Back To Basics: What Is Sustainability?
Sustainability regarding the fashion industry is defined as clothing, shoes, and accessories that are manufactured and marketed in a way that considers its environmental and socio-economic impacts, as well as upholding a “three pillars” value system, known as the Triple Bottom Line: economic, environmental, and social.
The aim of sustainable clothing should be to minimise any negative environmental effect from the product’s lifecycle, whether that be its use of natural resources, the selection of renewable energy resources at every stage possible, and maximising the repair, remake, reuse, and recycling opportunities of the product.
Additionally, all stakeholders need to be accountable for the working conditions of their workers, whether they be in factories, fields, transportation, and stores, as well as practising and implementing ethical practices, and international codes of conduct.
The fashion brands are not the only ones who are a part of this movement; you, the consumer, are as well. Your roll includes being aware and educated about what you buy, which philosophies you are supporting through your purchases, and being aware of the end use of your purchase; “will you actually wear it?”, and “how will you care for and wash your garments?”, as well as your mindset, attitudes, and behaviours towards your consumption of clothing.
To put it short, sustainable fashion is achieved through the brand and consumer. A sustainable approach to all aspects of the product, from production to use, is key to protecting our planet, as well as the lives of those involved in the garment’s creation.
Why do we need to be Sustainable?
So why do we need to be sustainable in our practices? To put things into perspective, the fashion industry is one of the biggest industries worldwide, accounting for about 2% of the global GDP. However, it is still a growing industry, meaning it is important to take measures to minimise its negative impact on the environment. The production process for our garments is lengthy and requires numerous steps such as fabric dyeing and the sourcing of raw of materials, all of which can easily become toxic to the environment. It can become so toxic that the industry is ranked as the second most polluting industry after oil. This demonstrates that there is an urgency for all of us to be aware of the damages caused and to move towards eco-friendlier alternatives. Other non-environmental issues include ethical problems such as the safety of workers and the ever-growing popularity of fast fashion. Essentially, fast fashion can only be possible and affordable through cheap labour, which in turn is damaging to the workers themselves and the development of their countries in which the factories are situated in.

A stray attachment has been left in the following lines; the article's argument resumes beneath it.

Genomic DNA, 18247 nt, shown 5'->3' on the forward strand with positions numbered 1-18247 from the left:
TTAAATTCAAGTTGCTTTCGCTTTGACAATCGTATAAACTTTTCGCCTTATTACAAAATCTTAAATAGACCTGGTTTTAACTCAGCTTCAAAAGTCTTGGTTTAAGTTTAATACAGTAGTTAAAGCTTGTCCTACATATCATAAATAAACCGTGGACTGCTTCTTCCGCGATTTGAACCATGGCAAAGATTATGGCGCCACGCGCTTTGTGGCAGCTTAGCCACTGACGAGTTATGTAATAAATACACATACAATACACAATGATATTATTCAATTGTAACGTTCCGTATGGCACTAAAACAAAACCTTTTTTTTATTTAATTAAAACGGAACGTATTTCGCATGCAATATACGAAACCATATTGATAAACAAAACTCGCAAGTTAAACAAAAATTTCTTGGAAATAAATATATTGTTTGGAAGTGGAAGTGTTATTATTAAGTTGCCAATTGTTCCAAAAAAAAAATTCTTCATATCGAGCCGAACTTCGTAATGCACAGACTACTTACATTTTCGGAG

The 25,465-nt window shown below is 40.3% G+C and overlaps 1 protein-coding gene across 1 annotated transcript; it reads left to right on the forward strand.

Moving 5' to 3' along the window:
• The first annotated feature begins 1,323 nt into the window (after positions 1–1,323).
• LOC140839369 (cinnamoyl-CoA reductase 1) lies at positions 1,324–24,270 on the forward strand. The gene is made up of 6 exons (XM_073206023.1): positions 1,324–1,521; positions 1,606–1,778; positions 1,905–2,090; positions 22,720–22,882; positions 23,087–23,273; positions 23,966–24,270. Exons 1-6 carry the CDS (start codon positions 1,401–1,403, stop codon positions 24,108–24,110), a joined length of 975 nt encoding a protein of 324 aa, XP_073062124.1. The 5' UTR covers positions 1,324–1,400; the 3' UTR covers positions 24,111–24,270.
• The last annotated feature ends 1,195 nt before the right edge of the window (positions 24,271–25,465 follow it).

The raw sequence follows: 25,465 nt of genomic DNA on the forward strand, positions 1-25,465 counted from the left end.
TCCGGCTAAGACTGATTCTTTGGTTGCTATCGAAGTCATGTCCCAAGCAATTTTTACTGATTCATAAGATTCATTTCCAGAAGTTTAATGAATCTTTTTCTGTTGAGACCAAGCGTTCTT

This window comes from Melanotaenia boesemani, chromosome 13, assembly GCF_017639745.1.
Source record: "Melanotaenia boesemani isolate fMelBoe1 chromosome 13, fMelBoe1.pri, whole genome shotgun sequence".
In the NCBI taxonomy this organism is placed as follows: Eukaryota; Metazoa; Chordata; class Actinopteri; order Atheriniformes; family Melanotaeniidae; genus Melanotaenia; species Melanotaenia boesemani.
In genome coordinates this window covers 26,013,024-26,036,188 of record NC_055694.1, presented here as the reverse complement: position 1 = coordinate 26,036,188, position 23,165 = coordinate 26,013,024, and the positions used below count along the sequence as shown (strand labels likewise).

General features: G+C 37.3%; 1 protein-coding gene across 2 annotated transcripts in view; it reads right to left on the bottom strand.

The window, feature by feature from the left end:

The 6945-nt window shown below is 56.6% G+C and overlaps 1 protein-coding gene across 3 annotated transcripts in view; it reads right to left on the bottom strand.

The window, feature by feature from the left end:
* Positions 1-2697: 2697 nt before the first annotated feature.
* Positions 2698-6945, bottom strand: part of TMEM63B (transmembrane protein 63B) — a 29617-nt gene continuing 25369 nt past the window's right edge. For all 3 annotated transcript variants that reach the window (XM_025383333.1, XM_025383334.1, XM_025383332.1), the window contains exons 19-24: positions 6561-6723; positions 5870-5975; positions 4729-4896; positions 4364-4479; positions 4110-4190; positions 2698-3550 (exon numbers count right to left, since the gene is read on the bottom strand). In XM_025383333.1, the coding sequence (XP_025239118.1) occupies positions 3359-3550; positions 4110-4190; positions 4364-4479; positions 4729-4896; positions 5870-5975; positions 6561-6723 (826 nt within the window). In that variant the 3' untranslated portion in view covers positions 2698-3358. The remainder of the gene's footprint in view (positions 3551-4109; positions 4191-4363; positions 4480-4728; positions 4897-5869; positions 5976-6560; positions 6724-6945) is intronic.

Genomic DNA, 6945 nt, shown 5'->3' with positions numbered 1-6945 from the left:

What Makes Fashion Sustainable?
It is complex to determine whether a brand is sustainable as there are too many factors involved. A brand could claim that the cotton they are using is organic but the cotton farm from where it is sourced could be situated on forest land that had been cleared for farming, thus no longer making it sustainable. To make sustainable fashion more identifiable, The Ethical Fashion Forum has created a 10-point-criteria to determine sustainable and ethical fashion, as well as addressing all three pillars:
- Countering fast, cheap fashion and damaging patterns of fashion consumption
- Defending fair wages, working conditions and workers’ rights
- Supporting sustainable livelihoods
- Addressing toxic pesticide & chemical use
- Using and/or developing eco-friendly fabrics and components
- Minimising water use
- Recycling and addressing energy efficiency and waste
- Developing or promoting sustainability standards for fashion
- Resources, training and/or awareness raising initiatives
- Animal rights
In addition, below are 7 categories/ways that a brand could be labelled as “sustainable”:
It is important to note that it is impossible for fast fashion to be sustainable. The rate in which clothes are produced and distributed promote a throwaway mentality of excessive consumption, causing a quick ever-changing of trends, the rapid growth of cheap collections, and mass production of waste as we are throwing away more clothes into landfill than we ever have before. In order to get garments out on time, they need to be made cheaply, which takes advantage of all workers involved through low wages and poor working conditions.